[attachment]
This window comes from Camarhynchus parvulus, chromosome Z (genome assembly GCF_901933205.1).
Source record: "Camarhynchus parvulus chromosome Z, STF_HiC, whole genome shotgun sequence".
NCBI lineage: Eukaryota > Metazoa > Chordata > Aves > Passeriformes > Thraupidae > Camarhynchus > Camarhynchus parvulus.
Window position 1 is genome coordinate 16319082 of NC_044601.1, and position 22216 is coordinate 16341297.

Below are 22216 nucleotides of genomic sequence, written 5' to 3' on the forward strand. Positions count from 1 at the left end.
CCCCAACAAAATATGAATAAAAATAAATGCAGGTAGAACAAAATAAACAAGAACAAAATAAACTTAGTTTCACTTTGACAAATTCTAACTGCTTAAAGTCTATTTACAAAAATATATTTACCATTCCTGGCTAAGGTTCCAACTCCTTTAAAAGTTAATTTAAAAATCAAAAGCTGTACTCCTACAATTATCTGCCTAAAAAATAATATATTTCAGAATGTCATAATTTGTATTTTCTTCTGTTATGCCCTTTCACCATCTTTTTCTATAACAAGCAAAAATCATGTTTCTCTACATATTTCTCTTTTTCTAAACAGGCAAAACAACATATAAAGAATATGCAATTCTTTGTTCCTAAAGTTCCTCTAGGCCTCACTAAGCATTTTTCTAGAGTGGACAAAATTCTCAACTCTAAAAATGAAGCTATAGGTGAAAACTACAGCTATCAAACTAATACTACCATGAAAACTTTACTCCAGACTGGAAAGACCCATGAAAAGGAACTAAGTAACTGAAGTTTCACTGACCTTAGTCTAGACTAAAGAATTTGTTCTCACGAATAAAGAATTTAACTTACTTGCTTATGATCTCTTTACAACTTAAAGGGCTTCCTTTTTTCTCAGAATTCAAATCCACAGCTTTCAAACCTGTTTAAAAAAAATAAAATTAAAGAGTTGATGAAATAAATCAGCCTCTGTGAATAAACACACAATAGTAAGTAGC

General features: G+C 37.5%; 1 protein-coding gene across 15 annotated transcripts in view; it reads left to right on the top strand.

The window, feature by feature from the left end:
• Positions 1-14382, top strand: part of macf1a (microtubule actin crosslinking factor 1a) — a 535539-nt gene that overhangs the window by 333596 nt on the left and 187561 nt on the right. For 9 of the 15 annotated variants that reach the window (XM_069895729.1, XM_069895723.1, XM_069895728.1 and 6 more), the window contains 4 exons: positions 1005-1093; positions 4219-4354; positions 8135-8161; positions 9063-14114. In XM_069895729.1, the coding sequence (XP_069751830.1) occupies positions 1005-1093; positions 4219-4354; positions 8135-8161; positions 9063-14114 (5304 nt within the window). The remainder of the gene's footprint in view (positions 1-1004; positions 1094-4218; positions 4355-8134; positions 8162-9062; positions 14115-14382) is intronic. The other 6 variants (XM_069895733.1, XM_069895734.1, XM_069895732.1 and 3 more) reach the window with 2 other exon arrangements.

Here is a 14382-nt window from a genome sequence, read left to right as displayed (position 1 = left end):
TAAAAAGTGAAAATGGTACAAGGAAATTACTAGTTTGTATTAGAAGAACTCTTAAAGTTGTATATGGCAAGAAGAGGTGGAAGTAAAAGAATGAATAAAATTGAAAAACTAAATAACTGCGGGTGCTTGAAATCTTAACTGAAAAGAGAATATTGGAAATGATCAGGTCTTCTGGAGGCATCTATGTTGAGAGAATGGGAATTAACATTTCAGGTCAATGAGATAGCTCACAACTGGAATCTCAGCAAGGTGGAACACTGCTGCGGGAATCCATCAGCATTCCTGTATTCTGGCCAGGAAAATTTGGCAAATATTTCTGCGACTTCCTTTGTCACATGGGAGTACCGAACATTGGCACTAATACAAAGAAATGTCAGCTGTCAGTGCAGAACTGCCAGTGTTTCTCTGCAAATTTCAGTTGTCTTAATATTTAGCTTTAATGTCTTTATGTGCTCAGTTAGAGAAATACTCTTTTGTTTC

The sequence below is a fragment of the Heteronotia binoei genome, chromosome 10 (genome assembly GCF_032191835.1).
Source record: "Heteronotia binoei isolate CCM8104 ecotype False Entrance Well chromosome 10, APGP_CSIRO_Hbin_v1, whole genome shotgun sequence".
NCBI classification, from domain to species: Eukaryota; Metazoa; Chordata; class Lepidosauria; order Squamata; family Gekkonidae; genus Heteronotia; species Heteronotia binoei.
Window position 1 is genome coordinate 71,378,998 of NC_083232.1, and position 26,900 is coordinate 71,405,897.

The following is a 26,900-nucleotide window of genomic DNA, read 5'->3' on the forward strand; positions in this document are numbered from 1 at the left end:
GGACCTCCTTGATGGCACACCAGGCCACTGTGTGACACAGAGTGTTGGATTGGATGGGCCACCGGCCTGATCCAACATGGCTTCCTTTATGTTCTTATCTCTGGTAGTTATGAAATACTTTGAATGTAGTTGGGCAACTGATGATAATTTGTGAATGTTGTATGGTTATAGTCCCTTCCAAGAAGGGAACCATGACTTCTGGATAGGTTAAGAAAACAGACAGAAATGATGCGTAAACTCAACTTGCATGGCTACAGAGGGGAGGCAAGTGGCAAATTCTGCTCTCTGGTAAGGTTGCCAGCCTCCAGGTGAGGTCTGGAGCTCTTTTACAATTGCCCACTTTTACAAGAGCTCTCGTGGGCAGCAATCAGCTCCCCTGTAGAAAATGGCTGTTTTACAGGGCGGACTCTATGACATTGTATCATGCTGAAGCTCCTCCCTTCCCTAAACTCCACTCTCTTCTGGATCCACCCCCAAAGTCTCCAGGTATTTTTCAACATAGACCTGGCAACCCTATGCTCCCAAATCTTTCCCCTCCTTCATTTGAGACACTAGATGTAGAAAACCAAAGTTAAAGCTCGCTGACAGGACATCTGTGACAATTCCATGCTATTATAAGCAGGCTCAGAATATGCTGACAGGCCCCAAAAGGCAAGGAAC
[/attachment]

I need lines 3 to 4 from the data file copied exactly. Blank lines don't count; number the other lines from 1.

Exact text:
NCBI lineage: Eukaryota > Metazoa > Chordata > Aves > Passeriformes > Thraupidae > Camarhynchus > Camarhynchus parvulus.
Window position 1 is genome coordinate 16319082 of NC_044601.1, and position 22216 is coordinate 16341297.